A. The FDA is aware that marijuana or marijuana-derived products are being used for a number of medical conditions including, for example, AIDS wasting, epilepsy, neuropathic pain, treatment of spasticity associated with multiple sclerosis, and cancer and chemotherapy-induced nausea. To date, the FDA has not approved a marketing application for a drug product containing or derived from botanical marijuana and has not found any such product to be safe and effective for any indication.

2. Why hasn’t the FDA approved marijuana for medical uses?

A. To date, the FDA has not approved a marketing application for marijuana for any indication. The FDA generally evaluates research conducted by manufacturers and other scientific investigators. Our role, as laid out in the Federal Food, Drug, and Cosmetic (FD&C) Act, is to review data submitted to the FDA in an application for approval to assure that the drug product meets the statutory standards for approval.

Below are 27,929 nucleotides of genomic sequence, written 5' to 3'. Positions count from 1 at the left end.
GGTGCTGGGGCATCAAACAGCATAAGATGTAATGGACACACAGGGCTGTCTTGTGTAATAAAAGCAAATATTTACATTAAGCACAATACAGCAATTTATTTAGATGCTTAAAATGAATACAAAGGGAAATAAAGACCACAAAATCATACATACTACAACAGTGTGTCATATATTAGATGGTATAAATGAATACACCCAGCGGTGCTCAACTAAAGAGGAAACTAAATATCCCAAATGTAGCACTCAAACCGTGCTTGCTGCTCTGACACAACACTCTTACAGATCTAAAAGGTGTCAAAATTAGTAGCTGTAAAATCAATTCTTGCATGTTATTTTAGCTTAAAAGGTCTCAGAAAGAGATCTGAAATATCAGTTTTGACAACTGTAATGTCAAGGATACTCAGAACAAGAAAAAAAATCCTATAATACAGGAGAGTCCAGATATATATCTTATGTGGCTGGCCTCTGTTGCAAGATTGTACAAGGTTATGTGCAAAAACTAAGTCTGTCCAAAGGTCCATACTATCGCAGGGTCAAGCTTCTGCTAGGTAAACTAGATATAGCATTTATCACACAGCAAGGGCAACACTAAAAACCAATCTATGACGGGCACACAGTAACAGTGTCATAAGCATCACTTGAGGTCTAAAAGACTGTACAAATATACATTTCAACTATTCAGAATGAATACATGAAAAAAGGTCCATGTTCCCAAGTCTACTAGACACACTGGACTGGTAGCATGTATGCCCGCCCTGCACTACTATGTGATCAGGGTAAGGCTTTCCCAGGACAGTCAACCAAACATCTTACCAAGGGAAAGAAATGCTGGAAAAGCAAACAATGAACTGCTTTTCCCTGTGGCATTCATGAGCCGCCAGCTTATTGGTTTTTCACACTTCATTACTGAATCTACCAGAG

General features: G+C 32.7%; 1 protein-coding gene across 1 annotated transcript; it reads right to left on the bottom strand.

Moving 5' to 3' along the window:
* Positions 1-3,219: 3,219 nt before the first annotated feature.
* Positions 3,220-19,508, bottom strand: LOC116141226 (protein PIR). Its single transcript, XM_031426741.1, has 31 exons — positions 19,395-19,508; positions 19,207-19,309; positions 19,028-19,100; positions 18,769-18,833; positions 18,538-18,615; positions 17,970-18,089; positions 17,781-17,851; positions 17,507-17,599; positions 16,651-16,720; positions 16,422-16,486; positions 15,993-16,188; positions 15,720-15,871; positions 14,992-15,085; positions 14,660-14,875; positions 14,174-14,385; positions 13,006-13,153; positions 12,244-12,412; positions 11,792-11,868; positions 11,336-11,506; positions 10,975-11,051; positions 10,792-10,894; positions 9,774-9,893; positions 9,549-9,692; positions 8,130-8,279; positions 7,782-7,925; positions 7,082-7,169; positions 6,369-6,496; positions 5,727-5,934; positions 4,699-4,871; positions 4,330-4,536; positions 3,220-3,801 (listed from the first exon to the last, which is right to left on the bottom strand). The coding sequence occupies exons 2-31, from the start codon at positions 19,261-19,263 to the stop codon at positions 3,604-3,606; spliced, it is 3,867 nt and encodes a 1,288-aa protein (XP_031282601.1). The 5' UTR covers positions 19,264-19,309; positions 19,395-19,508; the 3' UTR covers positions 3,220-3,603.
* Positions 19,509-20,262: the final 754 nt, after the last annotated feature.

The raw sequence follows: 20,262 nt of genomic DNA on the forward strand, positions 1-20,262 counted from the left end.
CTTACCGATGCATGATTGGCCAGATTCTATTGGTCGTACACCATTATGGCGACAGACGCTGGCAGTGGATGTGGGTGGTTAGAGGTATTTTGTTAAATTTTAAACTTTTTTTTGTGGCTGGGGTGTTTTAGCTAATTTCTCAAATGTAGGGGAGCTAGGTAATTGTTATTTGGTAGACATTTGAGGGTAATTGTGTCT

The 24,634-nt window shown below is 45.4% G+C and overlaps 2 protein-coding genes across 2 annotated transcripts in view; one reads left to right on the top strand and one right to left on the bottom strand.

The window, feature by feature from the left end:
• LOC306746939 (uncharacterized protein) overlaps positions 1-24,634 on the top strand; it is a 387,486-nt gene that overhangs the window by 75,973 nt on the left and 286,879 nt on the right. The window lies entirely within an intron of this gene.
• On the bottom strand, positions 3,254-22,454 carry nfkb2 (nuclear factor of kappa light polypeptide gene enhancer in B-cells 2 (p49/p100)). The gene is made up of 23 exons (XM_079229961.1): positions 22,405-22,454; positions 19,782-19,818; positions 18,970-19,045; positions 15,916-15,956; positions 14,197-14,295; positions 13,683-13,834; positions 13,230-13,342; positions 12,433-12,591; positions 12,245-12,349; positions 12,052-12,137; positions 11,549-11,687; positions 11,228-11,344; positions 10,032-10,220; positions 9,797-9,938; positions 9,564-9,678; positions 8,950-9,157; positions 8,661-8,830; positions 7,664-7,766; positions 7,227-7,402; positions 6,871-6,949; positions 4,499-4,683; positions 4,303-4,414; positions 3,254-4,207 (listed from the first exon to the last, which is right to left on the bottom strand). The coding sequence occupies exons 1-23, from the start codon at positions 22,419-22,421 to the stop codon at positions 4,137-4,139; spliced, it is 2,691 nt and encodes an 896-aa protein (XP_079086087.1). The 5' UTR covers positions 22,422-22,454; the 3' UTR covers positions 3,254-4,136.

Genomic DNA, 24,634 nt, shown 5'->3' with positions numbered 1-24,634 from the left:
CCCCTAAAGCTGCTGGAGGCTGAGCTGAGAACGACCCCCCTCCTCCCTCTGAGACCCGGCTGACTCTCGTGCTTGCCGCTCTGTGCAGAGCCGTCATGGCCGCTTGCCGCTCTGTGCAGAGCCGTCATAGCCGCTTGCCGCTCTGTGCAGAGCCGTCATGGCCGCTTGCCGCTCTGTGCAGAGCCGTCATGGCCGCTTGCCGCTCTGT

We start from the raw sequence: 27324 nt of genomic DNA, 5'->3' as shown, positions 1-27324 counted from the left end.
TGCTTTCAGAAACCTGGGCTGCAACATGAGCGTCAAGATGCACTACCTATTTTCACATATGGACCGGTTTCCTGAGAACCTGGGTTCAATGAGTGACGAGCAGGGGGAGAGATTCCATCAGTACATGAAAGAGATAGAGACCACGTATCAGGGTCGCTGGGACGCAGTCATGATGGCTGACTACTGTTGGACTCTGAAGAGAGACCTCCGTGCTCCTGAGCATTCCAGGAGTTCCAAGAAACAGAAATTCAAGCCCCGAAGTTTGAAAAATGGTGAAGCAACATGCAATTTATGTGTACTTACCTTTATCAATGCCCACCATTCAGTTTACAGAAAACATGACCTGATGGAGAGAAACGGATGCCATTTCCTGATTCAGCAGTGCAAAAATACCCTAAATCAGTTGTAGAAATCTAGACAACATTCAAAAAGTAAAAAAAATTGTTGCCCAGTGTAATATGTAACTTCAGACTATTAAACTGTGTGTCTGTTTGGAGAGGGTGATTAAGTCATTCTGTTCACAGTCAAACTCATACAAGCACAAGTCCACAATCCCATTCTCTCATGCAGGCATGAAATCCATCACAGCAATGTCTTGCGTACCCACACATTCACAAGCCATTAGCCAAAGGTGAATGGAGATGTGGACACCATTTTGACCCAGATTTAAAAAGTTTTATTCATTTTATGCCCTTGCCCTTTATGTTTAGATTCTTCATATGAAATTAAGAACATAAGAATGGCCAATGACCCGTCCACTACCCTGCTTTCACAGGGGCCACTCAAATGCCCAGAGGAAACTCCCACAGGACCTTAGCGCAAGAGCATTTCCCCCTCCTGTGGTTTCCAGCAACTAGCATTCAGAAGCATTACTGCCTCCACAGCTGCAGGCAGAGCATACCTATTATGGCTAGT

The FDA has approved Marinol for therapeutic uses in the United States, including for the treatment of anorexia associated with weight loss in AIDS patients. Marinol includes the active ingredient dronabinol, a synthetic delta-9- tetrahydrocannabinol (THC) which is considered the psychoactive component of marijuana. Another FDA-approved drug, Cesamet, contains the active ingredient nabilone, which has a chemical structure similar to THC and is synthetically derived.

3. Is marijuana safe for medical use?

A. The FDA has not approved any product containing or derived from botanical marijuana for any indication. This means that the FDA has not found any such product to be safe or effective for the treatment of any disease or condition. Study of marijuana in clinical trial settings is needed to assess the safety and effectiveness of marijuana for medical use.